As parents of children with autism, one of our most beloved clichés advises us that our journey is a marathon, not a sprint. We need stamina more than fast starts. We need patience. We need to pace ourselves. We need to remember to enjoy the scenery along the way. The metaphor seems so fitting, I used it myself for years.
But I won’t use it again because I’ve realized that, as the Gershwin song warns, it ain’t necessarily so. In a marathon, the runner alone decides on her level of training and preparation. Her pacing, her decisions, her fortunes and misfortunes during the race impact no one but herself. But consider the long-distance relay runner, part of a team who not only runs toward a goal, but must be part of dozens of group decisions along the way, roll with the detours, weather vagaries, darkness and sleep deprivation. The number of miles covered by each runner may total less than a marathon and come in small increments, but the overall experience is much more grueling, physically and psychologically.
Sound metaphorically familiar?
All this came into focus for me when my nephew, an experienced marathon runner and long-distance cyclist, joined a team of twelve to run the Hood to Coast Relay here in Oregon in 2012. More than 1,000 teams participate in a run that starts 6,000 feet up Mt. Hood and culminates 200 miles west in the eponymous town of Seaside.
In a marathon, my nephew said, you fall into a comfortable rhythm and it’s over in a few hours. The night before and the night of the race, you sleep in a nice bed. Contrast that to a 200-mile relay during which runners grab an hour or two’s sleep in a van, on a gym floor, under a tree in a park. It’s hours of cramped travel, then hours of waiting to leapfrog your teammates to the next point where you take off running.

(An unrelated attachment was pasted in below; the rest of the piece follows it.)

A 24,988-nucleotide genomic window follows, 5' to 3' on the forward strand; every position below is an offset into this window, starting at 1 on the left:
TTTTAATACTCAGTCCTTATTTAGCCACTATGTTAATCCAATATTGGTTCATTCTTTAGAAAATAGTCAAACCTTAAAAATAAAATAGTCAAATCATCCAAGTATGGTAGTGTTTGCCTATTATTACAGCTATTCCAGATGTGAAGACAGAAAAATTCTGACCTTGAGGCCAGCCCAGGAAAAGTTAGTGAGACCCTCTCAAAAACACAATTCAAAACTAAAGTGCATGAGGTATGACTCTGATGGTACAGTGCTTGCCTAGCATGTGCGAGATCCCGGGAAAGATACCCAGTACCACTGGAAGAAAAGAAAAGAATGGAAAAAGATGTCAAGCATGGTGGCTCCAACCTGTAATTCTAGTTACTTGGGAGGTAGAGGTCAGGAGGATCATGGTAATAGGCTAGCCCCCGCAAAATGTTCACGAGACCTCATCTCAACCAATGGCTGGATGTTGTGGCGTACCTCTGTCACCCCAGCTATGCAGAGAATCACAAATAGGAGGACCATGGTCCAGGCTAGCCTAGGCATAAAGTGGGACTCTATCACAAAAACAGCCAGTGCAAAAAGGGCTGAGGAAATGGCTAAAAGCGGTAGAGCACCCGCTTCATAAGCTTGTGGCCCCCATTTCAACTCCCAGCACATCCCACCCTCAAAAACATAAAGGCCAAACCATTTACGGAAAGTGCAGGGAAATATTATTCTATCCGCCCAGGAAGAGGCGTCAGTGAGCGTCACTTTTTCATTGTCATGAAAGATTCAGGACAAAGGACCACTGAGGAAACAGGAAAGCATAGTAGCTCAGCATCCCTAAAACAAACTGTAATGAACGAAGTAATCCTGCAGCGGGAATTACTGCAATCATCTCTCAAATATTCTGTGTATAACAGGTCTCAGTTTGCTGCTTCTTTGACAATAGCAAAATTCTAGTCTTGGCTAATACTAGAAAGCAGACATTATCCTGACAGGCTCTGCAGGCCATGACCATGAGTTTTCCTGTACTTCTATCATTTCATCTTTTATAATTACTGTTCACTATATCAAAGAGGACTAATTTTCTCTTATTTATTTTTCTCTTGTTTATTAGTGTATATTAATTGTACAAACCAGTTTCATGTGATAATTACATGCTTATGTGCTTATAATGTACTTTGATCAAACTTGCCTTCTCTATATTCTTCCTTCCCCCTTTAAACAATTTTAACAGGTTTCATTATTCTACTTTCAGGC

You must run much faster in a relay than in a marathon. You run in the dark over unfamiliar roads lit only by a headlamp. Various members of the team at various times argue about money and who’s responsible for bringing what resources to the table. Some teammates think only of themselves and define their contribution without regard to the effect it has on other members of the team. During the race, unforeseen detours force some members to run farther than they had planned in order to complete their leg of the journey.
Sound familiar? The job of raising a child with autism is more like running a relay than a marathon. We remain as team captain, but every year we hand off our child to a new teachers, and along the way we pass the figurative baton to new clinicians, new caregivers.
At the end of Bryce’s childhood we experienced another cliché, that every end is a beginning. The passing of the baton seemed to accelerate. He left high school and a familiar team of classmates and supportive teachers, and moved on to college and an ever-changing assortment of classmates and professors (some very good, some very not) and disability counselors at two colleges, all of whom displayed an attitude of whatever-it-takes. One by one our pediatric doctors said, congratulations, it’s time to move on. We met new doctors, embarked on new treatments. Bryce got a driver’s license and transported himself to the next hand-off. He ditched his high school clothes for unbranded, casual-classic. He traded his adolescent career aspirations for ones he deemed equally interesting but more realistic. He left the Bank of Mom behind and opened his own credit and checking accounts.
Little remained the same, except family. But the relay goes on, as it does now, leaving college and pursuing employment and independent living.
The Hood to Coast relay does of course end—at the edge of the planet’s largest ocean. Breathtakingly beautiful, boisterous, teeming with life and color and possibility, perpetually throwing itself toward us, ever-changing, extending beyond the limits of what we can see.
So my sister-in-law and I went to the edge of the ocean to pick up my nephew at the end of the relay. In spite of the discomforts to body, brain and pocketbook, he said would do it again. As autism parents, we too do it again and again, approaching the next milepost and the next and the next, with the ever-renewing opportunity to hone our hand-offs and ensure the best and smoothest possible transitions for our children, at every leg of the long-distance relay we call life.
© 2015 Ellen Notbohm. www.ellennotbohm.com Contact the author for permission to reproduce in any manner.